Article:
Somebody kicked out the tourists and invited all the beautiful people. It's that kind of night at the Thom Bar in SoHo. The warm light makes everyone look fabulous, the potent martinis inspire greatness. As the DJ spins an aural tapestry of Jamaican infused hip-hop, an Asian man in a white plumed Native American headdress and jeans bounds through a crowd of the hip and the would-be hip.

Now and then, weary travelers with armfuls of luggage and rest on their minds stumble in and find a lobby filled with loungers, cocktails in hand.

The New York City nightlife scene has invaded tourist territory: the hotel bar. From midtown through the Flatiron District down to SoHo, hotels have become magnets for the club crowd, who now curl up on lobby couches and claim corner coffee tables as their own. Hotel lobbies have begun to attract the young movie and artiste crowd along with fashionistas who haven't eaten in days but must have that $12 cosmo.

"Hotel bars used to be where the old traveling salesman went for a drink," said Maria Lin, a slender, fashionably dressed young writer sipping her Grey Goose and tonic at the Thom Bar inside the hotel 60 Thompson. "Now it's for the younger crowd."

That is music -- perhaps with a techno-beat -- to the ears of Jason Pomeranc, 32, co-owner of the hotel and bar, which opened two years ago. "They breathe personality into the place," he said of his hipster clientele. "They set the tone for what the place is going to be over time."

The boutique hotels, which sell $300-a-night rooms and the promise of a chichi New York experience right down to the Blisslabs toiletries, were started about a decade ago by Ian Schrager, of long-ago Studio 54 disco fame. But it's the bar with an edgy New York feel that's capturing the jet-setters now. For that, owners roll out watering holes with names such as the Sanctum and the Gallery, which draw well-dressed hipsters with a healthy thirst and money to spare.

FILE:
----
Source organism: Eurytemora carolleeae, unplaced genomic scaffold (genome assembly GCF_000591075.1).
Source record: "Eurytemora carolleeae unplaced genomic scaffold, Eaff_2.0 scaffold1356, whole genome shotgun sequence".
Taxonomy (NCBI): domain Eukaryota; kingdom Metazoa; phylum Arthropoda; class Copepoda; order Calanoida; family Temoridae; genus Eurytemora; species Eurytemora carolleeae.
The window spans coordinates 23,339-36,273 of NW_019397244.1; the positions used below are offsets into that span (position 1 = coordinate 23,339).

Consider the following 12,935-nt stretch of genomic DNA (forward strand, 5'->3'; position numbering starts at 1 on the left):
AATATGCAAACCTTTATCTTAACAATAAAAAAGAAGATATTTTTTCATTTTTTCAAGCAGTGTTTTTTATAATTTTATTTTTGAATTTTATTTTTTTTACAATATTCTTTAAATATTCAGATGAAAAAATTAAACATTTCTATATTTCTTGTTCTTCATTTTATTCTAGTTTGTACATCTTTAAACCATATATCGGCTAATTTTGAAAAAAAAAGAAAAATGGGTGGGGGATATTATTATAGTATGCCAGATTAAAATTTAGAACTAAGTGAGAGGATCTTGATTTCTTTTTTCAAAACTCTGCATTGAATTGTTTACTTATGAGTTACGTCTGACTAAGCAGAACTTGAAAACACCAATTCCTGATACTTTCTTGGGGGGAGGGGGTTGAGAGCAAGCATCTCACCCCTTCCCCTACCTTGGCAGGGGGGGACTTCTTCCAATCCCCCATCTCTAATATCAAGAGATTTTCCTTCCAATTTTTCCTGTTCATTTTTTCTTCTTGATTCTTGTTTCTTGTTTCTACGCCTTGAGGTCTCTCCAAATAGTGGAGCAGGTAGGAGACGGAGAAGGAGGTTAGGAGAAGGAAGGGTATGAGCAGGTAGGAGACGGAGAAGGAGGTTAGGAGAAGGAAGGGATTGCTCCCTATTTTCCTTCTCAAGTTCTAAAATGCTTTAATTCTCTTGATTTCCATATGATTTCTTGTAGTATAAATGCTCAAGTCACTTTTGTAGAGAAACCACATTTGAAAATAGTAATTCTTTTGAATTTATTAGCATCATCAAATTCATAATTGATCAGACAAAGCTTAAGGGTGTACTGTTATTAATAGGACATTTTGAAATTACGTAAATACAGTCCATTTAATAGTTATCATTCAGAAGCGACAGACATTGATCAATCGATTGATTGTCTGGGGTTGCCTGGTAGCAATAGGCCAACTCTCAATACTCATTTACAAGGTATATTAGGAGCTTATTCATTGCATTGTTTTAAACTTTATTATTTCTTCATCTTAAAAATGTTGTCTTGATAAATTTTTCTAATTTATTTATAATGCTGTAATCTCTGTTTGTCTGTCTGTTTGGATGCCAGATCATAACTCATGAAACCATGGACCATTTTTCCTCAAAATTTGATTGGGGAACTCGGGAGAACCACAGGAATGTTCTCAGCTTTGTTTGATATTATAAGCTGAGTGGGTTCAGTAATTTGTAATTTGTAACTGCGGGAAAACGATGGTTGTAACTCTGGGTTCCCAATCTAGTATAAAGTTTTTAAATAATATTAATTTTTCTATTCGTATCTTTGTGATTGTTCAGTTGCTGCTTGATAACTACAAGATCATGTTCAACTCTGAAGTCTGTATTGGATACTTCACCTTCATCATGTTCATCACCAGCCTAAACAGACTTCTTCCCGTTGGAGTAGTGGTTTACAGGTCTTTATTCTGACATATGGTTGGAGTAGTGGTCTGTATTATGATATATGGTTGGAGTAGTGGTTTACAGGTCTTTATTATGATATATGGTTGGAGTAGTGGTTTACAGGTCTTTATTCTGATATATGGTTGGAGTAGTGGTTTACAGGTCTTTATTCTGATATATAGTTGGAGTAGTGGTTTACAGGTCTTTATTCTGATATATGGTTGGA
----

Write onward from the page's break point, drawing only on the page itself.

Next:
Nor are these clubgoers mere window dressing. In the months after the Sept. 11, 2001, terrorist attacks, the clubgoers became a consumer bedrock, sustaining the hotels as the city's tourism business slowed to a dribble. In the spring of 2001, the Tribeca Grand on lower Sixth Avenue had unveiled its Church Lounge, which all but proved the hotel's salvation in the tough months ahead.

"All the business we were tapping into vanished," said Tony Fant, vice president of the Tribeca and SoHo Grand hotels. "Tourists weren't going to be coming here. The business had to focus on the local New Yorker and existing customers."

Fant says when they ran the numbers for guests and customers at the Tribeca Grand and its sister hotel, the SoHo Grand, they discovered that 75 percent of their bar crowd came from New York.

Back at the Thom Bar, Lin scopes out the crowd. She jumped on the hotel bar circuit two years ago, making her something of a veteran. Her eye takes in the blond-wood-paneled lobby, the minimalist decor of black cushioned chairs and candles, and a sea of stylish clientele tipping cocktail glasses.

She approves.

"Everyone is looking good, everyone is very polished. They're not trying too hard," said Lin, her own outfit a carefully casual mix of white tank top and blue jeans. "When you go to a club you see a lot of B and T people wearing spandex."